MEG OF HERON'S NECK by Elizabeth Ladd
Kirkus Star

MEG OF HERON'S NECK

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KIRKUS REVIEW

Literally wrenched from the vagabond life aboard the Sea Mouse with her half-brother Allen, Meg is forcibly transported from the Maine seacoast she loves so well to her uncle's chicken farm at Heron's Neck. Uncivilized and tomboyish, Meg vows to rebel against this ""better life"" with all her heart. She tolerates her aunt and uncle, she avoids school work, she even tries to run away. But it is the farm itself that slowly wins her and dispels her decision --the fun of exploring with cousin Kit, the excitement of training her pet crow and cat, the crowning joy of receiving a skiff all her own. By the time Allen returns, her old homesickness is under control. She is able to look upon the past with love and nostalgia, without the yearning to relive it. Here is a story of an honest-to-life 11 year old- perhaps with more vitality and spunk than most -- but a child whose reactions are as believable as the savory setting and genuine situations in which they occur.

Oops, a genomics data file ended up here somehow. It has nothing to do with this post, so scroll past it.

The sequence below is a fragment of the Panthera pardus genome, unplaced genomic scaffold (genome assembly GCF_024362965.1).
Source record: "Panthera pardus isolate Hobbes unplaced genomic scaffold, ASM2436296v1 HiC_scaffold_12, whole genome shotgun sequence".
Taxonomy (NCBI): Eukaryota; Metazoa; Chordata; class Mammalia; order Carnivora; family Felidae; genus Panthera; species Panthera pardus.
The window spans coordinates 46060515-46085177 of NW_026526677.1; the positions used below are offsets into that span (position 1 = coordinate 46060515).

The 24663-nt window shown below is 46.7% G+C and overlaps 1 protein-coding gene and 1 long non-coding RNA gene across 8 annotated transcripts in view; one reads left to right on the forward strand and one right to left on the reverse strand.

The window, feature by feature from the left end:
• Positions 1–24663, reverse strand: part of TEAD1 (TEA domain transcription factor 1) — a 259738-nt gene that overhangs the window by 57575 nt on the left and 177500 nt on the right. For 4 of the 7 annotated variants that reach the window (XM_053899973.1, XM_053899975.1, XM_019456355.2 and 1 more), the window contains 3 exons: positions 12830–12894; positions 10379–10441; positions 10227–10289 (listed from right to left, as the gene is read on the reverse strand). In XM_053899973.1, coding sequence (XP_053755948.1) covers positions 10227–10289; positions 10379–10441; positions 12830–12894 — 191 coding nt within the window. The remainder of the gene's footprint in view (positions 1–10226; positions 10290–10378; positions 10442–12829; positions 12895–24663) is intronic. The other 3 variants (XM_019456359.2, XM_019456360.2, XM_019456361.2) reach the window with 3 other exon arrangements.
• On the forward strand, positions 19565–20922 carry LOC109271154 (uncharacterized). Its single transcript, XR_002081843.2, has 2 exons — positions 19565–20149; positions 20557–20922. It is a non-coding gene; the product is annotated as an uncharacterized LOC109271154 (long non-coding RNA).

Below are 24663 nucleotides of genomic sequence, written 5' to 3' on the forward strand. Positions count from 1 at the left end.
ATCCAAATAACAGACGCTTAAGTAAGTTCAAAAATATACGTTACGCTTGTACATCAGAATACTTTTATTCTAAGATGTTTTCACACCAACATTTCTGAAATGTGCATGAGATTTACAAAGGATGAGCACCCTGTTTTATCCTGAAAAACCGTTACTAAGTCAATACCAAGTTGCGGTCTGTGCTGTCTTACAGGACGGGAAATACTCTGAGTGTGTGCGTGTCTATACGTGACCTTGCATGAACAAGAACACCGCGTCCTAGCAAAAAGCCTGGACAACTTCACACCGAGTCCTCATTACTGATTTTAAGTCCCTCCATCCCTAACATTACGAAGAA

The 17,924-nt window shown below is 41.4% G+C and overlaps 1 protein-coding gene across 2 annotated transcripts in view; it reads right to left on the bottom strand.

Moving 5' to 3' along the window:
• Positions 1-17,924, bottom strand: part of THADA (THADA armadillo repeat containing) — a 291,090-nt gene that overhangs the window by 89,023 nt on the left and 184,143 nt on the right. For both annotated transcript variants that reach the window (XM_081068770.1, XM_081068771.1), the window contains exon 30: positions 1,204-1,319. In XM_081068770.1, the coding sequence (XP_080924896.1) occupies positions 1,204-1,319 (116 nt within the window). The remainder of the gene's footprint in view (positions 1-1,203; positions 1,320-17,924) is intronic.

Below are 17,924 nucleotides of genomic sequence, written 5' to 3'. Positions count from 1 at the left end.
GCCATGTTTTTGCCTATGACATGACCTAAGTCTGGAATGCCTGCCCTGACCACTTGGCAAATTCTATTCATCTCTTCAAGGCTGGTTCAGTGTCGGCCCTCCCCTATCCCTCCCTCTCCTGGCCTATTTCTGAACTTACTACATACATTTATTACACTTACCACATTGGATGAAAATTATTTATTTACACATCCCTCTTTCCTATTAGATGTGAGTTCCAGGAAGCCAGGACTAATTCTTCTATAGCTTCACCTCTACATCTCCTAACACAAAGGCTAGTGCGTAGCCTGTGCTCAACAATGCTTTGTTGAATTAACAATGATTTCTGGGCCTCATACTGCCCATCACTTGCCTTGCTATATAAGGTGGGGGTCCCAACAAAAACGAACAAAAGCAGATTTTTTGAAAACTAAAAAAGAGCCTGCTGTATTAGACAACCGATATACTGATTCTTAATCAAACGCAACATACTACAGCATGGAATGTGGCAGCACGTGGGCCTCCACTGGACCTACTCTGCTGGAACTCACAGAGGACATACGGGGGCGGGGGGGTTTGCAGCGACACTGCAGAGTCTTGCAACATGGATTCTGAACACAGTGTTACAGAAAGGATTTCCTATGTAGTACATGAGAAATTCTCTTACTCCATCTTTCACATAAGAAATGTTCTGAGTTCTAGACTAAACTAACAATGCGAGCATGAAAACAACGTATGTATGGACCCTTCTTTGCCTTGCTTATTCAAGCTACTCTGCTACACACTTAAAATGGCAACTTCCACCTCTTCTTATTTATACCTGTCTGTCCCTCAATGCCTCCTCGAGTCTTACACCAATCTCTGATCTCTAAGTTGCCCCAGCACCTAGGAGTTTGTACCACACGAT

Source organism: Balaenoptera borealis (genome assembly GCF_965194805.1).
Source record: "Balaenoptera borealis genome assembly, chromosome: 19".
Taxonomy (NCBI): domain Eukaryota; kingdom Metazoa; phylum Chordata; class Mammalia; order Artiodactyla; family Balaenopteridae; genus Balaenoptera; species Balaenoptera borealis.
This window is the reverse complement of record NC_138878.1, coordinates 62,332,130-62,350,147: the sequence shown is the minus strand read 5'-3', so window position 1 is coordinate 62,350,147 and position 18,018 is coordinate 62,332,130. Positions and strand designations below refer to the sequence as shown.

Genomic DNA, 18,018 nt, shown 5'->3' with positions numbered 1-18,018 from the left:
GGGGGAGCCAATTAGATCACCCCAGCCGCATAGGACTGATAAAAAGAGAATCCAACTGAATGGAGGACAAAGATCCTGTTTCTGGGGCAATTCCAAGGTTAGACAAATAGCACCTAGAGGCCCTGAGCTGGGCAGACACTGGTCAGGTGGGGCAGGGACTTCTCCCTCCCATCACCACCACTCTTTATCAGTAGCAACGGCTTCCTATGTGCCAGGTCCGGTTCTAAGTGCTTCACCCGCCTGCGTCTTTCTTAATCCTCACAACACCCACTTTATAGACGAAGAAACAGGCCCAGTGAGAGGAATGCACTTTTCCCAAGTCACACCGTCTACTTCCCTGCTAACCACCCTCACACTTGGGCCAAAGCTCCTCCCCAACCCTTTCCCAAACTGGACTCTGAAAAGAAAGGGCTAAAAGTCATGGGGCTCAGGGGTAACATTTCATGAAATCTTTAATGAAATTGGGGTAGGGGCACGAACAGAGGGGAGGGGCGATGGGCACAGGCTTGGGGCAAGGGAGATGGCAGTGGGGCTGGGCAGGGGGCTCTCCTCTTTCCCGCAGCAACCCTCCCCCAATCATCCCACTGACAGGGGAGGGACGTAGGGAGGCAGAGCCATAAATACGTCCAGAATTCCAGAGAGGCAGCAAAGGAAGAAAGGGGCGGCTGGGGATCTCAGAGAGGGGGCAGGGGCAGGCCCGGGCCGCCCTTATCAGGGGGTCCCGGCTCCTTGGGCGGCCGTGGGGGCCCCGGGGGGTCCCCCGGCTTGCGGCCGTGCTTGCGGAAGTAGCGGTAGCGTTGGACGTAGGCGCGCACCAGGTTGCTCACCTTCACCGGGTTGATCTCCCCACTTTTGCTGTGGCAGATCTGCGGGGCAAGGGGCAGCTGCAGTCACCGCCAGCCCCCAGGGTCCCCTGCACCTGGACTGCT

Pub Date: Oct. 11th, 1961
Publisher: Morrow